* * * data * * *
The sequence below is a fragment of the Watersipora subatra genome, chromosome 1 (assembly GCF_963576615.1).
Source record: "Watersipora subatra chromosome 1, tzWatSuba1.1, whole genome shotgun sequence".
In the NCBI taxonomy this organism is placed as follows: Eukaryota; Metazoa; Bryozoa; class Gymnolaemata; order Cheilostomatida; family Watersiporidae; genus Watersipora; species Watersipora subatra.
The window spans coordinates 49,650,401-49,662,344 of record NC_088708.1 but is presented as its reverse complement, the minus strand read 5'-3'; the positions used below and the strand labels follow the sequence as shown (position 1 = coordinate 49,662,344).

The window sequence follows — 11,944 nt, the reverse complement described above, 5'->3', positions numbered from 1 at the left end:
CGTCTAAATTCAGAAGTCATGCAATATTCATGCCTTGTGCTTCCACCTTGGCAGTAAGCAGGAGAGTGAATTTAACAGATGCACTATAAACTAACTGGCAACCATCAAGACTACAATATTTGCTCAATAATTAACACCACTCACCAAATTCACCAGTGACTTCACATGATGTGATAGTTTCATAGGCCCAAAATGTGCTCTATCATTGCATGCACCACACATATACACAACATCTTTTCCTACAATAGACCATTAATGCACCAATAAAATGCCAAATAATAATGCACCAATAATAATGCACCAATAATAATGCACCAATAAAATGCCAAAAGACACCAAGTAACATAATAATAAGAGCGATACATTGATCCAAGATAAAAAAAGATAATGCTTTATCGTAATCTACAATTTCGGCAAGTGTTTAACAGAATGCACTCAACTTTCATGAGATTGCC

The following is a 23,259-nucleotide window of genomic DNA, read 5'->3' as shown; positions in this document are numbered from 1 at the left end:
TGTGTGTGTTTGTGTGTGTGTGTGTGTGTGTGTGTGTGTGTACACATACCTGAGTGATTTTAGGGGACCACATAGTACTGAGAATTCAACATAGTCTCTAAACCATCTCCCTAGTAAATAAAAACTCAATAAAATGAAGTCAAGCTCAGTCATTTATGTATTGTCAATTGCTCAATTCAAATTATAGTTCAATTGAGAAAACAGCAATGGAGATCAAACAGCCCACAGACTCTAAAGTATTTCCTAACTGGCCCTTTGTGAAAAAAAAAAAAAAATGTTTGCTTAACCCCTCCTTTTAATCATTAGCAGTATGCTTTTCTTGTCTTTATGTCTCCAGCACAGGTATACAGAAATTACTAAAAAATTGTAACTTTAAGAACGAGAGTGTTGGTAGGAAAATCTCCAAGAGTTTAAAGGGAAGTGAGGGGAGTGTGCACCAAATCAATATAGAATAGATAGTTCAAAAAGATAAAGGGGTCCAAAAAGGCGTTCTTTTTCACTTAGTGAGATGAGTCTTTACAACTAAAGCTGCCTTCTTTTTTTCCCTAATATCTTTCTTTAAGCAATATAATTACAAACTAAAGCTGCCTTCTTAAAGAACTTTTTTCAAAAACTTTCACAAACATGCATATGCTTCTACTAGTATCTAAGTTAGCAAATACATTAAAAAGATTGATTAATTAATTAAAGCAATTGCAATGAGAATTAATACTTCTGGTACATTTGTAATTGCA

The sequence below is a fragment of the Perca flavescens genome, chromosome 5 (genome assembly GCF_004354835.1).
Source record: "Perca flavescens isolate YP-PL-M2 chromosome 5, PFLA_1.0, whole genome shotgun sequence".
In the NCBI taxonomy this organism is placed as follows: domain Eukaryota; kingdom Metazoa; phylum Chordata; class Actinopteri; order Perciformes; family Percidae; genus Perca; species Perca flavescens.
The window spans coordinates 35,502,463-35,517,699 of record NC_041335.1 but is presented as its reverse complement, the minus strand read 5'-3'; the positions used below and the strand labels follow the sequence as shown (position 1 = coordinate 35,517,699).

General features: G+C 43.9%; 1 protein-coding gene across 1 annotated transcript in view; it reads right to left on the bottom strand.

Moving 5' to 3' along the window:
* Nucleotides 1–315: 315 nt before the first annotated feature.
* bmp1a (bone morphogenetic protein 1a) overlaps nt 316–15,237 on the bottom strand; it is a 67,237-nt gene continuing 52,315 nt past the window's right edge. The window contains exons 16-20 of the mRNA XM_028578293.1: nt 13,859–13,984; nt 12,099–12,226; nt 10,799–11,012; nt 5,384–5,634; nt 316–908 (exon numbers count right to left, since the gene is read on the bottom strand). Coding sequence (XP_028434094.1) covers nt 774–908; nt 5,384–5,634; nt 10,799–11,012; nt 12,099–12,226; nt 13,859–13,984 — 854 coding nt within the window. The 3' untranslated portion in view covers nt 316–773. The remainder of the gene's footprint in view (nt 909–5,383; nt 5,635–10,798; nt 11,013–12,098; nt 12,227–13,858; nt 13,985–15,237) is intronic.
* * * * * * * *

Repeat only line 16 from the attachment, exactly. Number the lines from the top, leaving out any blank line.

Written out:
* bmp1a (bone morphogenetic protein 1a) overlaps nt 316–15,237 on the bottom strand; it is a 67,237-nt gene continuing 52,315 nt past the window's right edge. The window contains exons 16-20 of the mRNA XM_028578293.1: nt 13,859–13,984; nt 12,099–12,226; nt 10,799–11,012; nt 5,384–5,634; nt 316–908 (exon numbers count right to left, since the gene is read on the bottom strand). Coding sequence (XP_028434094.1) covers nt 774–908; nt 5,384–5,634; nt 10,799–11,012; nt 12,099–12,226; nt 13,859–13,984 — 854 coding nt within the window. The 3' untranslated portion in view covers nt 316–773. The remainder of the gene's footprint in view (nt 909–5,383; nt 5,635–10,798; nt 11,013–12,098; nt 12,227–13,858; nt 13,985–15,237) is intronic.